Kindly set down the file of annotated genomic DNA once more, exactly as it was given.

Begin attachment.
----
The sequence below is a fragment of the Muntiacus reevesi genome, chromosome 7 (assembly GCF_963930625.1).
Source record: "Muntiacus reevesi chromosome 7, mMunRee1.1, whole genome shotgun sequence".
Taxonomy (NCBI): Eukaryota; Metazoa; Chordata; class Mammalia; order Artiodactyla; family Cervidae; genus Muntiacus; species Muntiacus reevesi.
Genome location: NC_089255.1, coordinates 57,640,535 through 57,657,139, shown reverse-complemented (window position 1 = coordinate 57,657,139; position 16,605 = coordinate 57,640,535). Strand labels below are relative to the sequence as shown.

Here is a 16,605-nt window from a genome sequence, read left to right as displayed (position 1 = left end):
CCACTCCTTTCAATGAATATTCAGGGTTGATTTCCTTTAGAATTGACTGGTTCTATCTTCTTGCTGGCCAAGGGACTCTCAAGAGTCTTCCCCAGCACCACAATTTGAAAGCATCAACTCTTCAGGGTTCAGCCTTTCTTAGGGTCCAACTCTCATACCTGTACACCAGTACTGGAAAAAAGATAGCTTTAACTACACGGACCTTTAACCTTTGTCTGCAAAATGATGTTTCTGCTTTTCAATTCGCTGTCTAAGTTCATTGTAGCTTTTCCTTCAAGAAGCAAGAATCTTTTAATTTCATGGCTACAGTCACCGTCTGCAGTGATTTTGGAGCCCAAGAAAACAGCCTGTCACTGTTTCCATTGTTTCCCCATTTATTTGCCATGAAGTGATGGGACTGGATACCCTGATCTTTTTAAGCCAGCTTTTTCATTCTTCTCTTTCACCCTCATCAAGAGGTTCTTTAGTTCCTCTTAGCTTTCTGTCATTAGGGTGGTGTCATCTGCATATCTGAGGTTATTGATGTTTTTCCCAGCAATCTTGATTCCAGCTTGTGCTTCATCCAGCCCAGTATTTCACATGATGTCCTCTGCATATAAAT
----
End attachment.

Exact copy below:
The sequence below is a fragment of the Muntiacus reevesi genome, chromosome 7 (assembly GCF_963930625.1).
Source record: "Muntiacus reevesi chromosome 7, mMunRee1.1, whole genome shotgun sequence".
Taxonomy (NCBI): Eukaryota; Metazoa; Chordata; class Mammalia; order Artiodactyla; family Cervidae; genus Muntiacus; species Muntiacus reevesi.
Genome location: NC_089255.1, coordinates 57,640,535 through 57,657,139, shown reverse-complemented (window position 1 = coordinate 57,657,139; position 16,605 = coordinate 57,640,535). Strand labels below are relative to the sequence as shown.

Here is a 16,605-nt window from a genome sequence, read left to right as displayed (position 1 = left end):
CCACTCCTTTCAATGAATATTCAGGGTTGATTTCCTTTAGAATTGACTGGTTCTATCTTCTTGCTGGCCAAGGGACTCTCAAGAGTCTTCCCCAGCACCACAATTTGAAAGCATCAACTCTTCAGGGTTCAGCCTTTCTTAGGGTCCAACTCTCATACCTGTACACCAGTACTGGAAAAAAGATAGCTTTAACTACACGGACCTTTAACCTTTGTCTGCAAAATGATGTTTCTGCTTTTCAATTCGCTGTCTAAGTTCATTGTAGCTTTTCCTTCAAGAAGCAAGAATCTTTTAATTTCATGGCTACAGTCACCGTCTGCAGTGATTTTGGAGCCCAAGAAAACAGCCTGTCACTGTTTCCATTGTTTCCCCATTTATTTGCCATGAAGTGATGGGACTGGATACCCTGATCTTTTTAAGCCAGCTTTTTCATTCTTCTCTTTCACCCTCATCAAGAGGTTCTTTAGTTCCTCTTAGCTTTCTGTCATTAGGGTGGTGTCATCTGCATATCTGAGGTTATTGATGTTTTTCCCAGCAATCTTGATTCCAGCTTGTGCTTCATCCAGCCCAGTATTTCACATGATGTCCTCTGCATATAAAT